Women Are Not Your Punching Bag

By Kat Paterson

TW: Sexual violence and abuse

From partners to father figures to brothers and friends, women cannot seem to escape the violent tendencies that many men are plagued by. It seems as though every woman in the United States can recount at least one time that they felt threatened or were threatened by a man. The sad fact of the matter is that it seems like every woman has a story, because almost everyone does. One in three women are likely to experience physical violence from an intimate partner and one in ten women have been raped by their partner. 

One would assume that if they are in a relationship with a man and that man loves them that they are safe, but unfortunately that is not the case. In a CNN article titled “Men tell Oprah why they beat the women they love,” two men describe the way that they were feeling when they were the abusers in their relationships. The one man details the times that he beat his wife to the point where he thought he might kill her. He says that he would be filled with blind rage and experience tunnel vision where all he could see and feel was his anger. He has since been able to learn to control himself and his anger and he is no longer beating his wife, but he says that he believes that he became abusive because it was all he knew. He claims to have grown up in an abusive household where he never learned how to de escalate his feelings and emotions so instead he would use his wife as a punching bag to release his anger. However, the instances that sparked his rage were not just him being angry, it was him realizing he did not have complete and total control over his wife and that is what enraged him.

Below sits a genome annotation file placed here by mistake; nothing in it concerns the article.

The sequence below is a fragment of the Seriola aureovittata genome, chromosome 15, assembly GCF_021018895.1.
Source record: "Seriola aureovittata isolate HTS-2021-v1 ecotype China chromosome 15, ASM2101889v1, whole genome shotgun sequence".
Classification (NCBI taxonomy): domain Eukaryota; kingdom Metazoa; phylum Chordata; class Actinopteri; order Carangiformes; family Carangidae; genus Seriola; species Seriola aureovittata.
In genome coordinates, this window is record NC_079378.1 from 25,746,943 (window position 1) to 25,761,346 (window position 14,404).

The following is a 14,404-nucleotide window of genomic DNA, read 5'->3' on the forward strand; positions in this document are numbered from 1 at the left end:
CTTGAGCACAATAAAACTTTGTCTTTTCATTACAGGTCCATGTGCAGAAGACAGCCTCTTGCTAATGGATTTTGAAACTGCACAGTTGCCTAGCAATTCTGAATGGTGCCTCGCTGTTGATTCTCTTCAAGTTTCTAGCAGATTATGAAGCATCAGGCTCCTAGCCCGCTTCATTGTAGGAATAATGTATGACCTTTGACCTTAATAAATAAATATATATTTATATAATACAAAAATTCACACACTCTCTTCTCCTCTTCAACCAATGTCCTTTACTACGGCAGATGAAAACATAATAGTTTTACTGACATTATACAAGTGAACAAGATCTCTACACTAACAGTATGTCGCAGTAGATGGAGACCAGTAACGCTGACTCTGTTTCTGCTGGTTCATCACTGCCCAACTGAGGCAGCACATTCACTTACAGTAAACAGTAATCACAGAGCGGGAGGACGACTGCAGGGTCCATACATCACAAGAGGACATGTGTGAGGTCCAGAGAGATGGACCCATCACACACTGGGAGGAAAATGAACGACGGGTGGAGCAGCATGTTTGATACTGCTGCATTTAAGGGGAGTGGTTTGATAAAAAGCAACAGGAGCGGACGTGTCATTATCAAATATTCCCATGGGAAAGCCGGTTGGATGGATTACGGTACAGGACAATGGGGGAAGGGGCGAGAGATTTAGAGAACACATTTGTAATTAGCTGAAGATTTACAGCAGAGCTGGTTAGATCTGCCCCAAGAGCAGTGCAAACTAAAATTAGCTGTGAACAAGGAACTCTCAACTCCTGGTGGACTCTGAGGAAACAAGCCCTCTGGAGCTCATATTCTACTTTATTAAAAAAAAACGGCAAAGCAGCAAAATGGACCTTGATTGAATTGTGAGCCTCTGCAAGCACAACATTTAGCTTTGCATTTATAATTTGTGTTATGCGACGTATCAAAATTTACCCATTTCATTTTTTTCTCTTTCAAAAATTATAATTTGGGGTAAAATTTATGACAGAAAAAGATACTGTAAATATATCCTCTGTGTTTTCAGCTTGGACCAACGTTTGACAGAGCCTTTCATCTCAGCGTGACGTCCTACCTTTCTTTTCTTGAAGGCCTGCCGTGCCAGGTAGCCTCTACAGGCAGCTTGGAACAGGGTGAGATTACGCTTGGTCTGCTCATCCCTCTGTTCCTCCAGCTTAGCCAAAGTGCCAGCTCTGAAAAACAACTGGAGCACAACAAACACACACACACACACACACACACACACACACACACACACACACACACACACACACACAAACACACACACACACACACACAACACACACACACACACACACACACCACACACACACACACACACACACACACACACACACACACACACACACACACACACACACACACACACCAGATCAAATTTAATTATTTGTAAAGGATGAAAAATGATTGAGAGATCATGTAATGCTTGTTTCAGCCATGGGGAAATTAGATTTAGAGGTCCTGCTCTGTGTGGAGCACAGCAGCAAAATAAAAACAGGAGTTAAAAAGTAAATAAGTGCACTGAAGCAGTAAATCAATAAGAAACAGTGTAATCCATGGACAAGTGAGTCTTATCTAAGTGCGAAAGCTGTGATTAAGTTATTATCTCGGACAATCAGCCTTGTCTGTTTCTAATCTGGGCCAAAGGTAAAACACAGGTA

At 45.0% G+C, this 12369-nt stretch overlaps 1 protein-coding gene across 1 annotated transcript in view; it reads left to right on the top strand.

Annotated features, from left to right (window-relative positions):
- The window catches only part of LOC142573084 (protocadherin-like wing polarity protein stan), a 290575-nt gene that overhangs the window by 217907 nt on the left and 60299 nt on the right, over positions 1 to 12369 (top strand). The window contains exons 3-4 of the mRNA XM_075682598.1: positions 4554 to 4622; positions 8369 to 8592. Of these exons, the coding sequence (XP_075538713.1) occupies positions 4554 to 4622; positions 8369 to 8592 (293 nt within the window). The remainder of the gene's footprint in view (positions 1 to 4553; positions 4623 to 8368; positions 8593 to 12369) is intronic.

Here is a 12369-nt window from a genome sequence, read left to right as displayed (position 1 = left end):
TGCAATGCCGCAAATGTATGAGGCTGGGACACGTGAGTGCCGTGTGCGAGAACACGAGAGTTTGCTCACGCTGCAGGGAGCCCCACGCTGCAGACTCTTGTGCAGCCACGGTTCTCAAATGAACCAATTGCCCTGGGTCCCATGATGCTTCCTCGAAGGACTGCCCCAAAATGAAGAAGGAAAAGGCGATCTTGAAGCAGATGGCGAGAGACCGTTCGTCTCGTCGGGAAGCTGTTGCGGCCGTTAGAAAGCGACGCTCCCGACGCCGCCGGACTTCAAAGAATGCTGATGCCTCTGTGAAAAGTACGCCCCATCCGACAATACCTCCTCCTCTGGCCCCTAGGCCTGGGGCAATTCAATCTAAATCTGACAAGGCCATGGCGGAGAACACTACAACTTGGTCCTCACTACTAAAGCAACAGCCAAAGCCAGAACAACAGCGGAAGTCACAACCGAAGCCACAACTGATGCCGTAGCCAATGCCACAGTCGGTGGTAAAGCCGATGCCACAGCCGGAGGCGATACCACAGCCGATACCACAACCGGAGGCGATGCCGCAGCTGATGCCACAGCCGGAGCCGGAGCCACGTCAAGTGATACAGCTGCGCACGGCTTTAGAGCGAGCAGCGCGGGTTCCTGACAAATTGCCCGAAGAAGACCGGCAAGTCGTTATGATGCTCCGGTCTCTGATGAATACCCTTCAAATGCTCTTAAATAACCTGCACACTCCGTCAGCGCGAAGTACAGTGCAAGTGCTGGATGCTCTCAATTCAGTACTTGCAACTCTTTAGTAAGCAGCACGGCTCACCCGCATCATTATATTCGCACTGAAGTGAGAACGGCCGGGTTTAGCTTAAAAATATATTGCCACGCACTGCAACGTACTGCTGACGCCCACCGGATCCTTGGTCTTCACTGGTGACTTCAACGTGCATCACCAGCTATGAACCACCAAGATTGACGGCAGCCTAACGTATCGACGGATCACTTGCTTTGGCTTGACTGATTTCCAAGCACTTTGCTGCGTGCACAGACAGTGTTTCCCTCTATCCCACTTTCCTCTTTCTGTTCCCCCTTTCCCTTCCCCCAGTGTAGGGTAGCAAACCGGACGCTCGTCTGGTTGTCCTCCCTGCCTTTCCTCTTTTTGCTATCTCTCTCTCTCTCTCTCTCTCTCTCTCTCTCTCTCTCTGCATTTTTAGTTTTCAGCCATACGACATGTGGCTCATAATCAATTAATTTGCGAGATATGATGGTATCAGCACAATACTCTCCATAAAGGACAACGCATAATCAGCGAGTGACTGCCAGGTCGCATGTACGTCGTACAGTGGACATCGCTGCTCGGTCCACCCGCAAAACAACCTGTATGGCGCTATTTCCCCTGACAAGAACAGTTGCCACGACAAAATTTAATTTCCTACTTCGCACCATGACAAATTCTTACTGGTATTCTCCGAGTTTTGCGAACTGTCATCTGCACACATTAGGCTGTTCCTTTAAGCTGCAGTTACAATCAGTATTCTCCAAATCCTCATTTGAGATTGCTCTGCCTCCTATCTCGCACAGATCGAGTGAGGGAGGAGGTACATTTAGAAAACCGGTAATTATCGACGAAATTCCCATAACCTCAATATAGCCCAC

In a world that is run by men, controlled by men, and created for men, men often forget that they cannot control other people, and especially not their significant others. There are similar behaviors in abusers that are often linked to control issues such as being manipulative, trying to be in charge of all aspects of the relationship, and they also typically think of themselves as the true victims. Even the man from the aforementioned CNN article believed to be a victim himself because he grew up in an abusive household so how is he to know how to control his anger? The truth is that he could have broken the cycle, he could have fought his urge to strike another human being, but he didn’t until his wife said she would leave him and take their kids with her if he hit her again. In almost all instances abuse stems purely from the need to feel in control and more powerful over someone else. It is mostly insecure, weak men who are the first to strike a woman and until all men go through therapy, no one is safe. Unfortunately, most abusive men won’t end up in therapy until it is court mandated.

Sources:

https://ncadv.org/STATISTICS

https://www.cnn.com/2009/LIVING/wayoflife/04/02/o.why.men.abuse.women/index.html

https://www.verywellmind.com/domestic-abuse-why-do-they-do-it-62639

One comment

  1. sophiaalaniz · April 29

    I was discussing with my friend Eva about parenting. I believe that if you are not mentally prepared to raise a child that can be their own individual person then they should not have a child. When parents don’t work through their own trauma they pass it down to their children. Men are raised to not process anything and suppress their emotions because it is seen as “manly.” Which starts a vicious cycle against themselves and anyone who tries to get close to them. This cycle has to be broken and can start with the parents.

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